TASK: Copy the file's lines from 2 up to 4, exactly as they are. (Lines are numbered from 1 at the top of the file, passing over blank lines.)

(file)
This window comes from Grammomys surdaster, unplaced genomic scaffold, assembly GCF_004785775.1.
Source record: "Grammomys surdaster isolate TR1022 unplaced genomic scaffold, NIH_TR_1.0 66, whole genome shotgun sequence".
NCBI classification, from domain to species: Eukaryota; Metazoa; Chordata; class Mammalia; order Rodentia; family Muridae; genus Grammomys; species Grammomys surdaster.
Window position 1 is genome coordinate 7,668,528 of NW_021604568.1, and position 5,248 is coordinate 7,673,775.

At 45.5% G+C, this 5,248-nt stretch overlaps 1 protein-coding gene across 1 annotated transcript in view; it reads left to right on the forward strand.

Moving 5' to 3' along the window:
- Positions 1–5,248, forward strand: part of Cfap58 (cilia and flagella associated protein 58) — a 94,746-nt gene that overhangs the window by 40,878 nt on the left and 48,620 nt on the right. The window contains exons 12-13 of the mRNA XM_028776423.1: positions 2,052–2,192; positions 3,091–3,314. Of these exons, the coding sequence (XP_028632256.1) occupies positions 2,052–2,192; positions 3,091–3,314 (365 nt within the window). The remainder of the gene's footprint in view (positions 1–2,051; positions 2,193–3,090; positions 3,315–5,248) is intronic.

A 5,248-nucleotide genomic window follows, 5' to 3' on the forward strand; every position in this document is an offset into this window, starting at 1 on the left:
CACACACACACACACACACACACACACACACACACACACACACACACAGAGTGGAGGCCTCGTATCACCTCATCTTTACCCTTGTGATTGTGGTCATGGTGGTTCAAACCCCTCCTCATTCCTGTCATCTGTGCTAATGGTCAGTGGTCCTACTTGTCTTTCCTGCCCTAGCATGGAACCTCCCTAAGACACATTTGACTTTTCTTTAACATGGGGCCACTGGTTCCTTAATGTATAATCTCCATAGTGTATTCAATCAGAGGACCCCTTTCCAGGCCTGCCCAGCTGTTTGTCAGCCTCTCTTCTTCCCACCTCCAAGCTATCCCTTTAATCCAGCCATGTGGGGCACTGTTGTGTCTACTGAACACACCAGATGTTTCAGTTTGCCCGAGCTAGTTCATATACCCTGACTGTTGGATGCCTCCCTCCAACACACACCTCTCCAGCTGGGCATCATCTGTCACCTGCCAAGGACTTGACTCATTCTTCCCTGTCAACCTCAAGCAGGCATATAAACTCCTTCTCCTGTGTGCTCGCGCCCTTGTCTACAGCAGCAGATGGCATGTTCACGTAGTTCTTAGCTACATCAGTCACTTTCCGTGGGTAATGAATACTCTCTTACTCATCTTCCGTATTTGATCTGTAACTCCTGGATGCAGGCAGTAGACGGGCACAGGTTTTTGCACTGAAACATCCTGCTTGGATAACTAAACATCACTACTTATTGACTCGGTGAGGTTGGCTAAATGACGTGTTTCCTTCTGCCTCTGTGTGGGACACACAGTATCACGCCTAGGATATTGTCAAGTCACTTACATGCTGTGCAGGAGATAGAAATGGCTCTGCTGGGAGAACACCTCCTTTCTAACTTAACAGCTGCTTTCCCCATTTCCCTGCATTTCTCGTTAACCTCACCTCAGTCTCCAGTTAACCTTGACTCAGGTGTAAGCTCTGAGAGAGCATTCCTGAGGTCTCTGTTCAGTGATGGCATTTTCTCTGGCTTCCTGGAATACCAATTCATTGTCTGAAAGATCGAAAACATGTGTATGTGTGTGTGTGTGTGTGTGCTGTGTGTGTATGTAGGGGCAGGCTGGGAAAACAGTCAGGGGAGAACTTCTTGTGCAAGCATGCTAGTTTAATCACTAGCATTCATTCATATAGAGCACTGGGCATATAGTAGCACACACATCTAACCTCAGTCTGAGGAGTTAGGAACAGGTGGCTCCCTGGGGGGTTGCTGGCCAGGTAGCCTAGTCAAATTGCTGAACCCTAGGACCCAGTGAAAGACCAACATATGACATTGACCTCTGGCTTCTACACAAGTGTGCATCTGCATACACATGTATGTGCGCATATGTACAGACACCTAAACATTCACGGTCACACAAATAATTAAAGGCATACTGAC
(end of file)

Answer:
Source record: "Grammomys surdaster isolate TR1022 unplaced genomic scaffold, NIH_TR_1.0 66, whole genome shotgun sequence".
NCBI classification, from domain to species: Eukaryota; Metazoa; Chordata; class Mammalia; order Rodentia; family Muridae; genus Grammomys; species Grammomys surdaster.
Window position 1 is genome coordinate 7,668,528 of NW_021604568.1, and position 5,248 is coordinate 7,673,775.